A Holy Year in Rome by Joan Lewis (Sophia Institute Press, £14). Subtitled “The Complete Pilgrim’s Guide for the Jubilee of Mercy”, this informative book offers readers and pilgrims a readable and comprehensive guide to the eternal city. A description of the Vatican City State is included, as well as the history of the papal summer residence, Castel Gandolfo, and a calendar of events. Of particular interest is the chapter on the catacombs, where over 40 distinct burial sites covering hundreds of kilometres have been identified, though only a handful are open to visitors.
Mysticism and Reform 1470-1750 by Sara Poor and Nigel Smith (University of Notre Dame Press, £47). This volume revisits a familiar generalisation: that the Reformation attempted to constrain or even demolish Christian mysticism but was spectacularly unsuccessful. If anything, the splintering of Christendom expanded the range of mystical experiments. The book focuses on Europe, with a short excursion to the North American colonies, and is particularly good on the perseverance of exorcism and depictions of mystical experience in the visual arts.
Fault Lines by David Pryce-Jones (Criterion Books, £20). In this absorbing memoir, editor, novelist and literary critic Pryce-Jones paints an unforgettable picture of his family’s history and his exotic relations: bankers, soldiers and bon vivants. In the foreground are “Poppy”, his mother, from a cosmopolitan European family, and Alan, the editor of the TLS, while in the background is Royaumont, the family mansion near Chantilly. Pinter, Bellow, Berenson, Naipaul and Somerset Maugham jostle with other literary luminaries, evoking the colourful post-war world of letters.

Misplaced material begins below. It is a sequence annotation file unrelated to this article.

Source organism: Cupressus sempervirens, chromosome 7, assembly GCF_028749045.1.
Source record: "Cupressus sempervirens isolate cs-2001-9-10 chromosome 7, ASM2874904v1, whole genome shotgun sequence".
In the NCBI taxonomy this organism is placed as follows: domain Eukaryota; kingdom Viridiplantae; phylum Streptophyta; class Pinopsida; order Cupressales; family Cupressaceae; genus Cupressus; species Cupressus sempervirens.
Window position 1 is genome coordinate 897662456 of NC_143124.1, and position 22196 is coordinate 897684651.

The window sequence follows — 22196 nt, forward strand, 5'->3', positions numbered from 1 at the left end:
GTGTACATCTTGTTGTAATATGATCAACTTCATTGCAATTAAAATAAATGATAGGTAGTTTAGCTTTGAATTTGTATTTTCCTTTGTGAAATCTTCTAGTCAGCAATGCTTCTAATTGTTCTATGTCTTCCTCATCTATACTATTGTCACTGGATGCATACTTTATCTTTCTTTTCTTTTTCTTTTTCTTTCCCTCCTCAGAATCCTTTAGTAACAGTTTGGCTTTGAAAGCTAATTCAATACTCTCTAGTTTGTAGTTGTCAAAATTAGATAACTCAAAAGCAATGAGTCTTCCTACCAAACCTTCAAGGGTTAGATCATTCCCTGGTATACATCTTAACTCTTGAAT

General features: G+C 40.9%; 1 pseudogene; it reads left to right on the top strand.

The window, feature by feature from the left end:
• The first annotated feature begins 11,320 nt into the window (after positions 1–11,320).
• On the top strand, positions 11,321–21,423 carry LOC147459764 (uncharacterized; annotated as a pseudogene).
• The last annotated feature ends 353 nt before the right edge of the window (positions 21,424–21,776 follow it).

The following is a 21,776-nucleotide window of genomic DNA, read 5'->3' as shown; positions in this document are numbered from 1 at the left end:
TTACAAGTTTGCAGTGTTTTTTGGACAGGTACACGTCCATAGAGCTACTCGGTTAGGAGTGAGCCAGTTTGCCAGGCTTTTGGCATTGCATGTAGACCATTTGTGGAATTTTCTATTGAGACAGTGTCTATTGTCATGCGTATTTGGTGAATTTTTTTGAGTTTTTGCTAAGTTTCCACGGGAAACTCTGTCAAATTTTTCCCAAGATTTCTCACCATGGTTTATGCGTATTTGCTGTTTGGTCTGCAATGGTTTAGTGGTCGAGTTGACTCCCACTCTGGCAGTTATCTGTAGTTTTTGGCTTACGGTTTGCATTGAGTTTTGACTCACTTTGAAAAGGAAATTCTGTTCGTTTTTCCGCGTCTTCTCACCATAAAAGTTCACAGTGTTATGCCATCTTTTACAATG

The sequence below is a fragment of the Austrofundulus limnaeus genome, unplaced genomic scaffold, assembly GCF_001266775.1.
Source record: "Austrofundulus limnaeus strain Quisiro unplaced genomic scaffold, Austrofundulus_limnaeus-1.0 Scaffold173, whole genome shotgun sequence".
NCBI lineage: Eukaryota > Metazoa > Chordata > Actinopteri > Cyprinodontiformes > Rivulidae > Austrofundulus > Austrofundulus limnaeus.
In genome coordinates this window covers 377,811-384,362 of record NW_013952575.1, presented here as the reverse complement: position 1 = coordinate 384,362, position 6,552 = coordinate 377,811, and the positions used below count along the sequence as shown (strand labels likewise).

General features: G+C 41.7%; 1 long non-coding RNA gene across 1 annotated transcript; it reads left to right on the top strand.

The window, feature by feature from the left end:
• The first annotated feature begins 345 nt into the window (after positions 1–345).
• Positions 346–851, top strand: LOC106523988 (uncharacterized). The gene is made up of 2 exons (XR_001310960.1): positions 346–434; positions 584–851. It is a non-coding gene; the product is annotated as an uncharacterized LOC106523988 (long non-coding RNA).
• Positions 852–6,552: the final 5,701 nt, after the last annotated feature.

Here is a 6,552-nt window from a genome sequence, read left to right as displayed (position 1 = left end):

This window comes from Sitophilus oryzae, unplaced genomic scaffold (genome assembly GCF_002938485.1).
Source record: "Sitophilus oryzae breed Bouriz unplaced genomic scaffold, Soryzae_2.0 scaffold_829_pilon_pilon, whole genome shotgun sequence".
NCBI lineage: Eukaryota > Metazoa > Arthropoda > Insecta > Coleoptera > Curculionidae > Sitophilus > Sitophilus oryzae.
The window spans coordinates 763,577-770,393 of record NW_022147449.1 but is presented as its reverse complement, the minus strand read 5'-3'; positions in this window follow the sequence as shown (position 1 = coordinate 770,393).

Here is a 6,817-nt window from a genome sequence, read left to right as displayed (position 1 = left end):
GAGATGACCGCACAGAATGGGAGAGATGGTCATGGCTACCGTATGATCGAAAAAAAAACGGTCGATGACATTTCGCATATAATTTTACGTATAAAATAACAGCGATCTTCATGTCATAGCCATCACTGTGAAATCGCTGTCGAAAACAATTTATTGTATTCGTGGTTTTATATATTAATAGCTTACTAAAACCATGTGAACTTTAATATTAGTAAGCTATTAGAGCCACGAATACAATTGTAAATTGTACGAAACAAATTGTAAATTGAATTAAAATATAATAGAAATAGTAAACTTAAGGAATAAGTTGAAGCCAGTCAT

Heartfulness by Dr Stephen McKenzie (Exisle Publishing, £12.95). McKenzie, who has done research in psychology and philosophy, has subtitled this work “Beyond Mindfulness – Finding Your Real Life”. Here he explores a further perspective: heartfulness, or, as he quotes from an Asian author: “The history of your happiness is the history of your feeling connected.” Mindfulness in isolation does not do this. The author includes chapters on courage, humour, adversity, hope and creativity. Although within the genre of self-help books, the book nonetheless asks provocative questions which can be a springboard to deeper soul-searching.
Democracy: A Life by Paul Cartledge (OUP, £20). Travelling from the 6th century BC to the present day, Cartledge offers a nuanced account of the meanings and meanderings of democracy. An expert in ancient history, Cartledge spends most of his time looking at the emergence of democratic ideas in Greece, but his studies of democracy’s “demise” under the Roman and Byzantine empires and its “eclipse” in medieval Europe are equally well-wrought. The latter part of the book explores democracy in the modern world and reminds us of the perennial fragility of this age-old political ideal.
This page is available to subscribers. Click here to sign in or get access.